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Optoelectronics In Electrical Engineering Curriculums

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1998 Annual Conference


Seattle, Washington

Publication Date

June 28, 1998

Start Date

June 28, 1998

End Date

July 1, 1998



Page Count


Page Numbers

3.436.1 - 3.436.6

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Alexander D. Poularikas

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NOTE: The first page of text has been automatically extracted and included below in lieu of an abstract

Session 3532

Optoelectronics in Electrical Engineering Curriculums Alexander D. Poularikas

Electrical and Computer Engineering University of Alabama in Huntsville, Huntsville, Alabama 35899

Modern electrical engineering students need to learn about any new emerging field that directly impacts and is important to their profession. The development of the low-loss fibers, the miniature laser/detector systems, the photonic switches, the nonlinear optical devices, the optical signal processing, etc., have created the need to incorporate this special new knowledge into electrical engineering curriculum. However, the curriculum is restricted to a specific number of credit hours and, in most cases, it is impossible to add new courses unless other courses, which may be important, are deleted. To alleviate this problem, some 15 years ago Professor Seely and the author proposed the embedded method as a solution tot he problem. This method is flexible, can be adopted by any level of instruction, can be incorporated in any field within the electrical engineering discipline, is easily implemented, and can also be adopted by any other field outside engineering that needs such a modification.

1. Rationale

In the same way that the invention of the transistor initiated the modern electronics era, the nearly simultaneous development of low-glass optical fiber and the recent semiconductor laser/detector systems initiated the photonics area. Within the past few years, long-haul telecommunications have become dominated by light wave systems. Research laboratories are engineering systems based on III-V materials to manipulate photons in some of the same sophisticated ways that silicon systems manipulate electrons. Such systems and devices are referred to as photonics systems and devices. Parallel development of other materials, such as nonlinear optical organic materials, show great promise for providing a basis for sophisticated and inexpensive devices. Compact, robust passive optical systems have been demonstrated that would have been regarded as impossible only a few years ago. Practical optical amplifiers based on erbium-doped glass fibers are now commercial products. It seems inevitable that the key technologies for transmitting and processing information will soon be based on the manipulation of photons, rather than electrons. Many, if not most, of these systems will be integrated hybrids of photonic and electronic devices, that is, optoelectronic devices.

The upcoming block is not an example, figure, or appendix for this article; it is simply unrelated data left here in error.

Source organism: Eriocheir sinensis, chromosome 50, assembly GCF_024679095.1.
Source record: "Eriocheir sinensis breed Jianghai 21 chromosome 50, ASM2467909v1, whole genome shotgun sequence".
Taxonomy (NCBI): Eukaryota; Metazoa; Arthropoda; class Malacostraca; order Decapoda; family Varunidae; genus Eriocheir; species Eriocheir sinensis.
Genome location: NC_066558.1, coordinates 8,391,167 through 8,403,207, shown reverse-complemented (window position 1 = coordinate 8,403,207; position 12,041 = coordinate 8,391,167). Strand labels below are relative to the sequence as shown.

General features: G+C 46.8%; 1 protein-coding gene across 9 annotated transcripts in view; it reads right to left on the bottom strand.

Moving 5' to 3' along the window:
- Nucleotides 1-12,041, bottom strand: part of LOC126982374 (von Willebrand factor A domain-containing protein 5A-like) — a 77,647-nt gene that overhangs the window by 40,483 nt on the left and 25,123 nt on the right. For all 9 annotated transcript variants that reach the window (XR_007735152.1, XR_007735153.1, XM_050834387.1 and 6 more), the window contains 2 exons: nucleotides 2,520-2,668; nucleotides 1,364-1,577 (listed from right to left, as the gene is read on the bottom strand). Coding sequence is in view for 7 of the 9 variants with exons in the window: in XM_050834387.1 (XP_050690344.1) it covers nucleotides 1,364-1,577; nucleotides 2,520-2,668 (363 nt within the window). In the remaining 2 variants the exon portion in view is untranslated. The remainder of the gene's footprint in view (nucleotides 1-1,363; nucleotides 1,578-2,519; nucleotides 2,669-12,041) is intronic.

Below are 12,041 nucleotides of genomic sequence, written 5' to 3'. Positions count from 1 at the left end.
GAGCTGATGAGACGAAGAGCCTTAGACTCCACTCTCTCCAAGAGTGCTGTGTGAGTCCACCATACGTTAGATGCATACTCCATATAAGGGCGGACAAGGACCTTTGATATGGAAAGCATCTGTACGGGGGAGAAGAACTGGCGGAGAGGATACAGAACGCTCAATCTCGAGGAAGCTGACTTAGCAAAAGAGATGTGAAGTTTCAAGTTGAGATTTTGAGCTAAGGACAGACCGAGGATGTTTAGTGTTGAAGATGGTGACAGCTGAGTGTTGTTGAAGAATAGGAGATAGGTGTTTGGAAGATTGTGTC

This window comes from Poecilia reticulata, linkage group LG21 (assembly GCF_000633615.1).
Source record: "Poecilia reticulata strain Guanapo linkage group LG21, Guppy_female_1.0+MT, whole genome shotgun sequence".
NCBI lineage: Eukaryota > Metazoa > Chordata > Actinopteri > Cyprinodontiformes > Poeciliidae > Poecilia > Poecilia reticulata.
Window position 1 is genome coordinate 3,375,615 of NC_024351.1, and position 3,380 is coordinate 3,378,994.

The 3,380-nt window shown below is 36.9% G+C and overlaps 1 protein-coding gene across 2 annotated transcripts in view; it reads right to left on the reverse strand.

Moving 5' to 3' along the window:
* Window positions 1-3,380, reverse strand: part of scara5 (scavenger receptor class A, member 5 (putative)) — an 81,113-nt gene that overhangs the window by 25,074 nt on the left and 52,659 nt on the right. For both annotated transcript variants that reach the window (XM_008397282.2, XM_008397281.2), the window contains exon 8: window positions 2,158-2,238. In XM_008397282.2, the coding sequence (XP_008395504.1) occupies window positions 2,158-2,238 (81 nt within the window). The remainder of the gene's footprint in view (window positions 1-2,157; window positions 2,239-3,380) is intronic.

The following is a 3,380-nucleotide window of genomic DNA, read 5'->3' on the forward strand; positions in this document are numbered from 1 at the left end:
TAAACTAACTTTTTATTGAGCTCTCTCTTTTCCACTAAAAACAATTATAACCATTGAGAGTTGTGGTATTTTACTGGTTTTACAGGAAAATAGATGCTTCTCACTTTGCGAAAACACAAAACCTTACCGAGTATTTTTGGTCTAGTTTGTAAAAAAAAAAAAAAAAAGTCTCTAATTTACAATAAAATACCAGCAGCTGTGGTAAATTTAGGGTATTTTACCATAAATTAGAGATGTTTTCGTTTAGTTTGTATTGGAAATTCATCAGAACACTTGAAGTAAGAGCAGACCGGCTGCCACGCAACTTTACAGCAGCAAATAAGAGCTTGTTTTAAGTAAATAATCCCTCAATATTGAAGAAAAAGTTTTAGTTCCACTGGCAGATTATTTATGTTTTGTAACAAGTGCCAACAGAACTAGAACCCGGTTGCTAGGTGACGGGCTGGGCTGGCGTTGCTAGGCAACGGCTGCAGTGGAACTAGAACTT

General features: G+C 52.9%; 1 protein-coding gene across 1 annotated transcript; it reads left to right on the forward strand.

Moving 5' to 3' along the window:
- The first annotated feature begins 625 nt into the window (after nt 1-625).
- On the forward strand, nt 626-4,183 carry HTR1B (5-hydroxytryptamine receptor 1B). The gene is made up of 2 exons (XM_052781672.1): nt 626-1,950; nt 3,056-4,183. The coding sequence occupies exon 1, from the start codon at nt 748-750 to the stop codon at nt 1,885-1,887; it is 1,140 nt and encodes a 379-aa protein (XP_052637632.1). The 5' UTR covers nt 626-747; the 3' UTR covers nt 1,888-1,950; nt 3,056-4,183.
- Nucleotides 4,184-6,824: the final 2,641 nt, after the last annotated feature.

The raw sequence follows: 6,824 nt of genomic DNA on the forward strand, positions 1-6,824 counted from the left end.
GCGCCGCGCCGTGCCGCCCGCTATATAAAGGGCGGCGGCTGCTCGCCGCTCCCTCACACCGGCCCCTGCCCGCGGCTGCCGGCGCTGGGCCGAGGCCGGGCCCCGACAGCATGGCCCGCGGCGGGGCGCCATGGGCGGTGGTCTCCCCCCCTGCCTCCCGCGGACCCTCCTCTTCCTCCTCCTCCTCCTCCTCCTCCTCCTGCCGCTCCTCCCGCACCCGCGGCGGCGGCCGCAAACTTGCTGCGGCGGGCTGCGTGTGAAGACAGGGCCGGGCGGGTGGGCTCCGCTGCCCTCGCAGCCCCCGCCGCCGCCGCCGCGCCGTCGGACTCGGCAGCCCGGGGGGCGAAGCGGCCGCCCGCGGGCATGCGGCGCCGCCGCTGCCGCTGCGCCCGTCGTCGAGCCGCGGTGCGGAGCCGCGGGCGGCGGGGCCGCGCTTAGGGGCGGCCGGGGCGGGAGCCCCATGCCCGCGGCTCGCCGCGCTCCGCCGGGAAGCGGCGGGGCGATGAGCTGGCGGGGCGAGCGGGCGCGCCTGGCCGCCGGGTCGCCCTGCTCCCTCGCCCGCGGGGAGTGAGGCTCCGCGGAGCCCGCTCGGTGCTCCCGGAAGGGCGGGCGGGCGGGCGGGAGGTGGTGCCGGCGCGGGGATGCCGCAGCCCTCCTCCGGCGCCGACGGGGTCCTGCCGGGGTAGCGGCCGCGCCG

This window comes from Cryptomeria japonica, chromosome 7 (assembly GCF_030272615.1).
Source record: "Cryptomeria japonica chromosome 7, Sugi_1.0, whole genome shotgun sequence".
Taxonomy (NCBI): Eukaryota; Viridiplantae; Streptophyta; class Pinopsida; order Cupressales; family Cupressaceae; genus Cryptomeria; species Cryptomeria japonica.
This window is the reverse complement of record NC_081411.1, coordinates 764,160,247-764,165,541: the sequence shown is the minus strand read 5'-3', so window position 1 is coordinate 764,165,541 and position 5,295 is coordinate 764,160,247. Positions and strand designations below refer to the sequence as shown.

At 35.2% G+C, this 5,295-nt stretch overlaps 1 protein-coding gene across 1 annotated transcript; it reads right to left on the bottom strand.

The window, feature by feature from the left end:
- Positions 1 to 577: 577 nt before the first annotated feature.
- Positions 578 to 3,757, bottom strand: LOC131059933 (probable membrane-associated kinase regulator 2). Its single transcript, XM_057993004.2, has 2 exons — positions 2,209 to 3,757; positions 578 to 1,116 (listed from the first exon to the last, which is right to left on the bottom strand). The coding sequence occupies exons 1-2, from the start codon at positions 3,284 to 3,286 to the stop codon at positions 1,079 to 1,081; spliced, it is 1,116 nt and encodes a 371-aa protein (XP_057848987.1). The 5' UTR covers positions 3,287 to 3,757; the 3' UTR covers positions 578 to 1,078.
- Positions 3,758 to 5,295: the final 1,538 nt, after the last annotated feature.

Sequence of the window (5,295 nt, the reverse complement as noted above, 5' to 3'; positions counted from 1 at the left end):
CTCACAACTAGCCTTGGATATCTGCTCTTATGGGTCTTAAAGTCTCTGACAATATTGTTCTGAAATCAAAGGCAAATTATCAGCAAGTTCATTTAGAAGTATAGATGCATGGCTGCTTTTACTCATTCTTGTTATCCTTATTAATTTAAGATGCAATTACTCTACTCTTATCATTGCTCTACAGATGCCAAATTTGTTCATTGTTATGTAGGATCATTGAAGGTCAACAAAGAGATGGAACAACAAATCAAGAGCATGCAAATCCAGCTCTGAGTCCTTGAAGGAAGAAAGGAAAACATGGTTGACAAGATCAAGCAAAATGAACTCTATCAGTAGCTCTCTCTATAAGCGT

It is essential that institutions of higher education must be prepared to provide the knowledge required to incorporate emerging photonics technologies into society. The rapid development of laser sources, optical fibers, and semiconductor optoelectronic devices has lead to an abundance of applications that directly impact our everyday experience. A growing photonics industrial base assures employability of graduates from the field of optoelectronics. These industries

Poularikas, A. D. (1998, June), Optoelectronics In Electrical Engineering Curriculums Paper presented at 1998 Annual Conference, Seattle, Washington.

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